The remainder of this paper is organized as follows. Section 2 describes the data, methods, and ray-tracing model that will be used in later sections. Section 3 describes the spectral and correlation analysis of the observations. Ray tracing yields information on various wave properties along the rays in section 4. Sources of TRW energy are discussed in section 5. Finally, conclusions are given in section 6.

2. Data and ray-tracing model

a. Data

Two mooring stations (A1 east of the Dongsha Islands and A2 to the west) were located on the NSCS continental slope (Fig. 1) from 20 September 2014 to 15 September 2015 (station A2 was only maintained until 18 May 2015), approximately along the 2200-m isobath (Table 1). Sampling time intervals were 1 h at both stations. At station A1, velocity profiles were acquired by acoustic Doppler current profilers (ADCPs) over the upper 890 m, and velocities by Aanderaa recording current meters (RCMs) near the bottom. There were upward- and downward-looking ADCPs of 75 kHz at A1, which were generally deployed at ~380 and 410 m, respectively. The velocity profiles from the ADCPs have been projected onto a vertical coordinate between 0 and 890 m with a resolution of 8 m. Any velocity larger than 3 times the standard deviation of its layer (range from 0.9 to 0.32 m s−1) is defined as an invalid value. The percentage of valid values was only 73.0% above 50 m, so values above 50 m have been removed. At station A2, velocity profiles were acquired by ADCPs over the upper 690 m, and a time series of velocity by RCM near the bottom. A 75-kHz upward-looking ADCP was deployed at ~420 m and a 150-kHz upward-looking ADCP was deployed at ~690 m. For the same reasons as at station A1, the velocities above 50 m have been removed. These upper ADCP velocity profiles have been used to analyze the cross-slope flow induced by a mesoscale eddy (Wang et al. 2018). Using the threshold of three standard deviations, the percentages of valid RCM velocities were 99.6% and 99.5% at stations A1 and A2, respectively. Short gaps caused by invalid data were subsequently filled by linear interpolation. In the study, a 48-h low-pass filter has been applied to all the data (hereafter raw data) to remove the tides and inertial oscillations. The velocity was then projected onto directions orthogonal and parallel to the topography, where positive values indicate the onshore and eastward directions, respectively.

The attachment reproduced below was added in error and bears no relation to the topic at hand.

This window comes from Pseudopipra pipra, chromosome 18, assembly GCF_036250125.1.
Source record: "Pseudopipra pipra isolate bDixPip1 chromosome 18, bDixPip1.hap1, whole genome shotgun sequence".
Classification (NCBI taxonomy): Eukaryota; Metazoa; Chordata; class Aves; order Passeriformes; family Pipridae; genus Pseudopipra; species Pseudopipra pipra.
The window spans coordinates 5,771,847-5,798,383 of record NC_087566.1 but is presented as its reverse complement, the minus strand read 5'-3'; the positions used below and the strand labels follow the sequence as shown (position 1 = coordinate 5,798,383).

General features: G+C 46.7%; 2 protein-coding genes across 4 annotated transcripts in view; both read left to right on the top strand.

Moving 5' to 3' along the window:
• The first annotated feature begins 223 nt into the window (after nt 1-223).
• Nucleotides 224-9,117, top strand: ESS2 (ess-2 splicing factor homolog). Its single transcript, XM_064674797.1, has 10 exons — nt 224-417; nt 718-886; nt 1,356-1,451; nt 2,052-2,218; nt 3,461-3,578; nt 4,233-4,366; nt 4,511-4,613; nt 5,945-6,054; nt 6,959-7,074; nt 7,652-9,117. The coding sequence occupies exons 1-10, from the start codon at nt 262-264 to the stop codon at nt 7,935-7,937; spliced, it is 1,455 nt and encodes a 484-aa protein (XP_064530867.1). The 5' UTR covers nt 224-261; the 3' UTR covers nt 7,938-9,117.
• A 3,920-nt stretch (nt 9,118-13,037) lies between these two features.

Table 1.

Moorings, instruments, and deployment periods.

Table 1.

To identify and track eddies, daily merged sea surface height anomalies (SSHA) at 0.25° resolution from the French Archiving, Validation, and Interpretation of Satellite Oceanographic Data (AVISO; Ducet et al. 2000) are used. Mesoscale eddies are identified using an eddy detection scheme based on the geometry of the velocity vectors (Nencioli et al. 2010). An eddy center is defined as the position of minimum speed that the relative velocity vectors (relative to the time-averaged velocity) rotate around. The period of mesoscale eddy influence at each mooring station is defined as when the local surface relative vorticity is larger than half its standard deviation, and the results are consistent with the period identified by Wang et al. (2018).

The bathymetry is prescribed by ETOPO2 (Marks and Smith 2006). The climatological temperature and salinity fields are from the World Ocean Atlas 2001 (WOA01; Boyer et al. 2005), at 0.25° × 0.25° spatial resolution.

b. Topographic Rossby wave dispersion relation

Based on the linear quasigeostrophic potential vorticity equation, the dispersion relation of TRWs is as follows (Pickart 1995):
λd2=(k2+l2+βkω)(Nfo)2,
λdtanh(λdh)=N2ωfo(khylhx),
where ω is frequency; (k, l) are zonal and meridional wavenumbers, respectively; f = fo + βy is the Coriolis parameter; β = ∂f/∂y; h is water depth; (hx, hy) are the zonal and meridional gradients of water depth; (x, y) are the zonal and meridional coordinates; and 1/λd is the vertical trapping scale of the wave. Variable N is the Brunt–Väisälä frequency.